Against a modified backdrop of Shakespeare’s play “Romeo and Juliet”, altered to evoke symbolism of the political differences between Hamas and Fatah, journalist Donald Macintyre notes the absence of reconciliation. The prologue to “Gaza – preparing for dawn” (OneWorld Publications, 2017) is deftly constructed to give the reader insights into the social, political, economic and humanitarian aspects of life in the besieged enclave.
From the early attempts at Zionist colonisation, to the present circumstances, Macintyre has woven historical information, political manipulation and the repercussions of Israeli violence against Palestinians into a fast-paced narrative. The timeline followed by the author allows the reader to place Israeli aggression within the political context, highlighting aspects which also portray international complacency when it comes to the colonial entity’s violations of international law. After the Nakba in 1948 and the 1967 war, the author states, settlement expansion “convinced many Palestinians that Israel felt no real pressure to end the occupation.”
For Palestinians, the Oslo Accords consolidated this dynamic. Macintyre calls the Accords “a historic compromise” by the Palestinian leadership, a term very much favoured by PLO Secretary General and former negotiator Saeb Erekat in his attempts to condemn Israel while refraining from crossing any boundaries that could result in a rhetorical shift. Further observation by the author on the absence of Palestinian freedom as enshrined in the Oslo Accords is the manipulation of such a concept: “By conferring a measure of autonomy in the Occupied Territories without the promise of a state, Israel was transferring to the Palestinian leadership responsibility without power.”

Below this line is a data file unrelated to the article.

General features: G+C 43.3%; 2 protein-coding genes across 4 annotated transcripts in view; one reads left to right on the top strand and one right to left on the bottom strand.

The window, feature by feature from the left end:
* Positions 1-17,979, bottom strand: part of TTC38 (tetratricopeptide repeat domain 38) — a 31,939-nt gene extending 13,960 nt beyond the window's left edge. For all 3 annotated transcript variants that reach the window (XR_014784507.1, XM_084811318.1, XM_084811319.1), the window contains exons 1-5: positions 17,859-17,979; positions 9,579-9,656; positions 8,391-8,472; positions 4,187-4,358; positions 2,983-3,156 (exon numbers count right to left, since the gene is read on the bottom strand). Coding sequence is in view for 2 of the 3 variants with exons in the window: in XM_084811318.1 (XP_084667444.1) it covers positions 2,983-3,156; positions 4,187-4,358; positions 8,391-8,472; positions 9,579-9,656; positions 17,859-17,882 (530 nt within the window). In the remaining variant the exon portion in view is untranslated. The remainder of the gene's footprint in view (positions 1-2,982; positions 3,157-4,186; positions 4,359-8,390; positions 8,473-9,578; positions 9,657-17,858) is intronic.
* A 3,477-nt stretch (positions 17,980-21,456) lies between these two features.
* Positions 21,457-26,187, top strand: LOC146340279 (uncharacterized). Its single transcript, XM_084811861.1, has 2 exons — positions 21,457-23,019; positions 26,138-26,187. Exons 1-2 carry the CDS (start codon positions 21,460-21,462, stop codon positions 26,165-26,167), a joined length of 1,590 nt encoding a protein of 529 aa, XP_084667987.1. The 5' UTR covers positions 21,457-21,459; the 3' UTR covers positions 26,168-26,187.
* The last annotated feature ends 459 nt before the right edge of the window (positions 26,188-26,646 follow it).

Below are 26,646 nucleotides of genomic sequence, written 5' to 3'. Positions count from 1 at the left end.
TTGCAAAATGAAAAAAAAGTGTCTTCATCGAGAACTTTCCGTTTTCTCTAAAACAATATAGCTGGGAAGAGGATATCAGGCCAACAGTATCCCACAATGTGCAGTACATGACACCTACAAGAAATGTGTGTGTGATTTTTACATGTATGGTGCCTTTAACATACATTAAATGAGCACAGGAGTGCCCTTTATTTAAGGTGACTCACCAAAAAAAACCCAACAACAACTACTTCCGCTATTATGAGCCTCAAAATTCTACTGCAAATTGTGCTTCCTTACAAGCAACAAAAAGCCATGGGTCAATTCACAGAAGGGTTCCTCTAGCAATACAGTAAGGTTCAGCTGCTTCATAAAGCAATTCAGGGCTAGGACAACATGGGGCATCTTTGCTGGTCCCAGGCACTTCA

Applied to the rest of the book, power becomes ambiguous, particularly within the context of Gaza. Blockaded, subjected to several forms of political aggression, isolated, bombarded and disregarded to the point of becoming a focal definition of the term “uninhabitable”, Macintyre looks at the ways in which Gaza became a source of both focus and alienation, depending upon the actors involved. One such example is the dispelling of discourse which is now becoming a regular occurrence when discussing the coastal enclave. Now designated as “uninhabitable” by the UN, Macintyre reminds us that at the time of Israel’s disengagement from Gaza in 2005, the World Bank had deemed the territory unsustainable. Disengagement itself also requires attention to refrain from discussing it within a colonial framework; the author points out that it marked the beginning of the blockade on Gaza and was also the prelude to Israeli aggression, including the three military offensives from which the Gaza Strip has been unable to recover psychologically, economically and socially.
There is enough background in the book to portray the context in which Hamas gained both in relevance and popularity. However, there is less analysis as to why the Middle East Quartet refused to engage in diplomatic talks with Hamas unless the movement compromised its ideals. Macintyre quotes an EU diplomat who stated that the international community was amenable to the elections in 2006 as a means to eliminate the movement politically, but “there was no plan B for if they would actually win. Everyone said they would lose.” The diplomatic narrative is clearly portrayed, yet there is little explanation of how ostracising Hamas would lend Israel additional impunity for its violations against Palestinians under the pretext of security concerns.